Alice Merrill Horne

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Alice Merrill Horne (1868–1948) was a Utah artist and politician.

Alice Merrill was born in Fillmore, Utah Territory, to Charles Merrill and his wife Bathsheba Smith. Her maternal grandparents were George A. Smith and Bathsheba W. Smith. Alice Merrill married George H. Horne, who spent much of his career as a banker in Salt Lake City. Early in their marriage, George served as a missionary for The Church of Jesus Christ of Latter-day Saints (LDS Church) in the southern United States, and during this time Alice worked as a schoolteacher in Salt Lake City. George and Alice had six children.

Alice Horne studied at various times at the University of Deseret (now the University of Utah) the School of the Art Institute of Chicago and privately under Utah artists John Hafen, George M. Ottinger, J. T. Harwood, Herman Haag, Mary Teasdel, and Henry Taggart.

In 1898, Horne was elected to the Utah House of Representatives (3rd Utah State Legislature). While in the state legislature, she was a key force behind enacting a bill to create a state art institute and to create a state art collection. The latter is today named the Alice Art Collection after her (State of Utah Art Collections). She also was on the committee that oversaw the acquisition for the current site of the University of Utah.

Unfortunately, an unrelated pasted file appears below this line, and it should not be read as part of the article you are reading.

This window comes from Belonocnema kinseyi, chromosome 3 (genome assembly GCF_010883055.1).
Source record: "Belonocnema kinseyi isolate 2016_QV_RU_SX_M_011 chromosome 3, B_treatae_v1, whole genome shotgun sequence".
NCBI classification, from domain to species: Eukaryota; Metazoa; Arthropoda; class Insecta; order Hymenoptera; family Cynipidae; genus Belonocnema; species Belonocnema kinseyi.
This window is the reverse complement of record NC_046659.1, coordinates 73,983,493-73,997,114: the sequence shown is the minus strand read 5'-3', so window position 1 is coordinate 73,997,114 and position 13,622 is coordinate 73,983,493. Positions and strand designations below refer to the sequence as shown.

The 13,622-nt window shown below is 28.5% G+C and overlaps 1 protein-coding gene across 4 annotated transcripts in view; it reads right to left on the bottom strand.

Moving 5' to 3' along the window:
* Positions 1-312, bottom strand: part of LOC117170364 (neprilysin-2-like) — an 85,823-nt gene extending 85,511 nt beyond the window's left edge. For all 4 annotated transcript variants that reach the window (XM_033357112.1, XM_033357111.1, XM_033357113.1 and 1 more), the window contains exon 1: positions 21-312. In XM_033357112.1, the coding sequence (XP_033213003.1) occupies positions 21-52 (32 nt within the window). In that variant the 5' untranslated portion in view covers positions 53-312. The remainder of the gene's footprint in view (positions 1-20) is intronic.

In 1901, Horne was called as a member of the general board of the LDS Church's Relief Society. She served on the board until 1915 and during part of this time was chair of the art committee. In 1904, she served as a delegate on behalf of the Relief Society to the International Congress of Women held in Berlin. She served as president of the Daughters of the Utah Pioneers from April 11, 1903, to April 24, 1905.

Starting in the 1920s, Horne ran an art gallery with the main goal of exhibiting and selling works of inter-mountain artists. Her husband died in 1934 and she continued to run the art gallery until her own death in 1948.


Non-profit organization positions
Preceded by
Annie Taylor Hyde
2nd President of the Daughters of the Utah Pioneers
April 11, 1903 (1903-04-11)–April 24, 1905 (1905-04-24)
Succeeded by
Maria Young Dougall